Spring (season)

Spring, also known as springtime, is one of the four temperate seasons, succeeding winter and preceding summer. There are various technical definitions of spring, but local usage of the term varies according to local climate, cultures and customs. When it is spring in the Northern Hemisphere, it is autumn in the Southern Hemisphere and vice versa. At the spring (or vernal) equinox, days and nights are approximately twelve hours long, with daytime length increasing and nighttime length decreasing as the season progresses until the Summer Solstice in June (Northern Hemisphere) and December (Southern Hemisphere).

Temperate season
Blooming flowers and trees in spring
Northern temperate zone
Astronomical season21 March – 21 June
Meteorological season1 March – 31 May
Solar (Celtic) season1 February – 30 April
Southern temperate zone
Astronomical season23 September – 22 December
Meteorological season1 September – 30 November
Solar (Celtic) season1 August – 31 October
Spring Autumn

Spring and "springtime" refer to the season, and also to ideas of rebirth, rejuvenation, renewal, resurrection and regrowth. Subtropical and tropical areas have climates better described in terms of other seasons, e.g. dry or wet, monsoonal or cyclonic. Cultures may have local names for seasons which have little equivalence to the terms originating in Europe.

Meteorological reckoning

Meteorologists generally define four seasons in many climatic areas: spring, summer, autumn (fall), and winter. These are determined by the values of their average temperatures on a monthly basis, with each season lasting three months. The three warmest months are by definition summer, the three coldest months are winter, and the intervening gaps are spring and autumn. Meteorological spring can therefore, start on different dates in different regions.

In the US and UK, spring months are March, April, and May.[1][2]

In Australia[3] and New Zealand,[4][5] spring begins on 22nd or 23rd of September and ends on 21 December.

In Ireland, following the Gaelic calendar, spring is often defined as February, March, and April.[6][7]

In Sweden, meteorologists define the beginning of spring as the first occasion on which the average 24 hours temperature exceeds zero degrees Celsius for seven consecutive days, thus the date varies with latitude and elevation.

In Brazil, spring months are September, October, November.

Astronomical and solar reckoning

In the Northern Hemisphere (e.g. Germany, the United States, Canada, and the UK),[8] the astronomical vernal equinox (varying between 19 and 21 March) can be taken to mark the first day of spring with the summer solstice (around 21 June) marked as first day of summer. By solar reckoning, Spring is held to begin 1 February until the first day of Summer on May Day, with the summer solstice being marked as Midsummer instead of the beginning of Summer as with astronomical reckoning.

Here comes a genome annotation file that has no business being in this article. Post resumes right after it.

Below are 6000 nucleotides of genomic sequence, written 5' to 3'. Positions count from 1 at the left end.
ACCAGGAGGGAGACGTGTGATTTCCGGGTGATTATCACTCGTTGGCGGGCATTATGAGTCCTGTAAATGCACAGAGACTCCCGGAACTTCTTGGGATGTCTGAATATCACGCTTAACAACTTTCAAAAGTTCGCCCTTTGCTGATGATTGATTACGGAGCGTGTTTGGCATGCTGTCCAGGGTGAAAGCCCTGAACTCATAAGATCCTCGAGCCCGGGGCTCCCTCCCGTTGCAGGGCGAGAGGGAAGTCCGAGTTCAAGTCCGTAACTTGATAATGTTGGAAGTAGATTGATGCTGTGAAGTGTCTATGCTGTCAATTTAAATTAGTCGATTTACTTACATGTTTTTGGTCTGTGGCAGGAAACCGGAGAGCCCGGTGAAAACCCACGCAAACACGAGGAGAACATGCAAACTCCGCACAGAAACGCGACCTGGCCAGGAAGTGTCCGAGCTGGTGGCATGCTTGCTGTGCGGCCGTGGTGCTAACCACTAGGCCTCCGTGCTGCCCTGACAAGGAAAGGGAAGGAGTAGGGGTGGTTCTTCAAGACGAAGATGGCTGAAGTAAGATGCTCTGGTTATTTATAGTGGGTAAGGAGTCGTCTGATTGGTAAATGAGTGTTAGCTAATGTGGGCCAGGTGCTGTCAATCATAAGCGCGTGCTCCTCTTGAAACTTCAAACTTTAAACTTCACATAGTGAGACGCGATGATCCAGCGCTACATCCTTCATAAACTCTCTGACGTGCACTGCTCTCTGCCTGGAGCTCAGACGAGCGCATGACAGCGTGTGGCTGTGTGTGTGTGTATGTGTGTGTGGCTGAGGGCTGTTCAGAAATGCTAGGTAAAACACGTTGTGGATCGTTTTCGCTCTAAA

In Persian culture the first day of spring is the first day of the first month (called Farvardin) which begins on 20 or 21 March.

In the traditional Chinese calendar, the "spring" season () consists of the days between Lichun (3–5 February), taking Chunfen (20–22 March) as its midpoint, then ending at Lixia (5–7 May). Similarly, according to the Celtic tradition, which is based solely on daylight and the strength of the noon sun, spring begins in early February (near Imbolc or Candlemas) and continues until early May (Beltane).

The spring season in India is culturally in the months of March and April, with an average temperature of approx 32 °C.[9] Some people in India especially from Karnataka state celebrate their new year in spring, Ugadi.

Ecological reckoning

The beginning of spring is not always determined by fixed calendar dates. The phenological or ecological definition of spring relates to biological indicators, such as the blossoming of a range of plant species, the activities of animals, and the special smell of soil that has reached the temperature for micro flora to flourish. These indicators, along with the beginning of spring, vary according to the local climate and according to the specific weather of a particular year. In England, Wales and Northern Ireland, the National Trust runs the #BlossomWatch campaign, which encourages people to share images of blossom with one another, as an early indicator of the arrival of the season.[10]

Some ecologists divide the year into six seasons. In addition to spring, ecological reckoning identifies an earlier separate prevernal (early or pre-spring) season between the hibernal (winter) and vernal (spring) seasons. This is a time when only the hardiest flowers like the crocus are in bloom, sometimes while there is still some snowcover on the ground.[11]